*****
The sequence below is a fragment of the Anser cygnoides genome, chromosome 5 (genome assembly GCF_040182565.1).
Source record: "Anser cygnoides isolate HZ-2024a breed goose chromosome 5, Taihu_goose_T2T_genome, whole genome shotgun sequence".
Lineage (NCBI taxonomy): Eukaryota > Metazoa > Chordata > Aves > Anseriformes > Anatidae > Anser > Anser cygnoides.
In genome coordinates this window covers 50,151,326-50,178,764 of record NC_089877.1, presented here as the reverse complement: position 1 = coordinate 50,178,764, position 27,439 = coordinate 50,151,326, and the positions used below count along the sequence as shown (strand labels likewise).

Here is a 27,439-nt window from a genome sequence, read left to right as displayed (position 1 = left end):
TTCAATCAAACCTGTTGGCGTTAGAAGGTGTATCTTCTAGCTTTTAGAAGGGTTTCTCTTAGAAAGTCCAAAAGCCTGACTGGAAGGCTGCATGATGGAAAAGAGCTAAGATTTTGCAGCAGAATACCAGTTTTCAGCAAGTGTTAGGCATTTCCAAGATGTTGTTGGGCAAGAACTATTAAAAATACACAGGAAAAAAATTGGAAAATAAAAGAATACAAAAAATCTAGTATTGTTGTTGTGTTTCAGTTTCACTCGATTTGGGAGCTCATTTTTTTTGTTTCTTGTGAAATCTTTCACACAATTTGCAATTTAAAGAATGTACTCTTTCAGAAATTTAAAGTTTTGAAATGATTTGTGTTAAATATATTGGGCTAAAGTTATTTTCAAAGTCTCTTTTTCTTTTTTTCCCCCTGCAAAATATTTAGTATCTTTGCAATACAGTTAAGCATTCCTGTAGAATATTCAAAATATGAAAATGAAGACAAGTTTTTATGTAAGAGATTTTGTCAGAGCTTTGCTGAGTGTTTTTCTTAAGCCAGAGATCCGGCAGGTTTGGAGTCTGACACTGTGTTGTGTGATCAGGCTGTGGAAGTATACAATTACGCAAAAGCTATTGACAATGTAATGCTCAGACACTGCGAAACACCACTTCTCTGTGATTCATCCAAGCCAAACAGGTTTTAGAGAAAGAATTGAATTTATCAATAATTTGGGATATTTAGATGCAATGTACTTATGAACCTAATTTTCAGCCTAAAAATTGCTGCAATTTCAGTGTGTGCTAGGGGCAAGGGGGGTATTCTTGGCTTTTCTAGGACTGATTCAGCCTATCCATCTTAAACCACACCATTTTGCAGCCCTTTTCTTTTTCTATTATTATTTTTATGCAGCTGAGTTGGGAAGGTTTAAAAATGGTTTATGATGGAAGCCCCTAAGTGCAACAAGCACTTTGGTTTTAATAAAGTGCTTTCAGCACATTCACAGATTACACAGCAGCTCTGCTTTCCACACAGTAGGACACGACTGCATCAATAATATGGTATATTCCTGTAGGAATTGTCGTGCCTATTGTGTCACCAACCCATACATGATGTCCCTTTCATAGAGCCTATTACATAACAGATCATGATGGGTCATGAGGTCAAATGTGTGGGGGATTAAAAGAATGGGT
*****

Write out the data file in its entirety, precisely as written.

The sequence below is a fragment of the Anser cygnoides genome, chromosome 5 (genome assembly GCF_040182565.1).
Source record: "Anser cygnoides isolate HZ-2024a breed goose chromosome 5, Taihu_goose_T2T_genome, whole genome shotgun sequence".
Lineage (NCBI taxonomy): Eukaryota > Metazoa > Chordata > Aves > Anseriformes > Anatidae > Anser > Anser cygnoides.
In genome coordinates this window covers 50,151,326-50,178,764 of record NC_089877.1, presented here as the reverse complement: position 1 = coordinate 50,178,764, position 27,439 = coordinate 50,151,326, and the positions used below count along the sequence as shown (strand labels likewise).

Here is a 27,439-nt window from a genome sequence, read left to right as displayed (position 1 = left end):
TTCAATCAAACCTGTTGGCGTTAGAAGGTGTATCTTCTAGCTTTTAGAAGGGTTTCTCTTAGAAAGTCCAAAAGCCTGACTGGAAGGCTGCATGATGGAAAAGAGCTAAGATTTTGCAGCAGAATACCAGTTTTCAGCAAGTGTTAGGCATTTCCAAGATGTTGTTGGGCAAGAACTATTAAAAATACACAGGAAAAAAATTGGAAAATAAAAGAATACAAAAAATCTAGTATTGTTGTTGTGTTTCAGTTTCACTCGATTTGGGAGCTCATTTTTTTTGTTTCTTGTGAAATCTTTCACACAATTTGCAATTTAAAGAATGTACTCTTTCAGAAATTTAAAGTTTTGAAATGATTTGTGTTAAATATATTGGGCTAAAGTTATTTTCAAAGTCTCTTTTTCTTTTTTTCCCCCTGCAAAATATTTAGTATCTTTGCAATACAGTTAAGCATTCCTGTAGAATATTCAAAATATGAAAATGAAGACAAGTTTTTATGTAAGAGATTTTGTCAGAGCTTTGCTGAGTGTTTTTCTTAAGCCAGAGATCCGGCAGGTTTGGAGTCTGACACTGTGTTGTGTGATCAGGCTGTGGAAGTATACAATTACGCAAAAGCTATTGACAATGTAATGCTCAGACACTGCGAAACACCACTTCTCTGTGATTCATCCAAGCCAAACAGGTTTTAGAGAAAGAATTGAATTTATCAATAATTTGGGATATTTAGATGCAATGTACTTATGAACCTAATTTTCAGCCTAAAAATTGCTGCAATTTCAGTGTGTGCTAGGGGCAAGGGGGGTATTCTTGGCTTTTCTAGGACTGATTCAGCCTATCCATCTTAAACCACACCATTTTGCAGCCCTTTTCTTTTTCTATTATTATTTTTATGCAGCTGAGTTGGGAAGGTTTAAAAATGGTTTATGATGGAAGCCCCTAAGTGCAACAAGCACTTTGGTTTTAATAAAGTGCTTTCAGCACATTCACAGATTACACAGCAGCTCTGCTTTCCACACAGTAGGACACGACTGCATCAATAATATGGTATATTCCTGTAGGAATTGTCGTGCCTATTGTGTCACCAACCCATACATGATGTCCCTTTCATAGAGCCTATTACATAACAGATCATGATGGGTCATGAGGTCAAATGTGTGGGGGATTAAAAGAATGGGT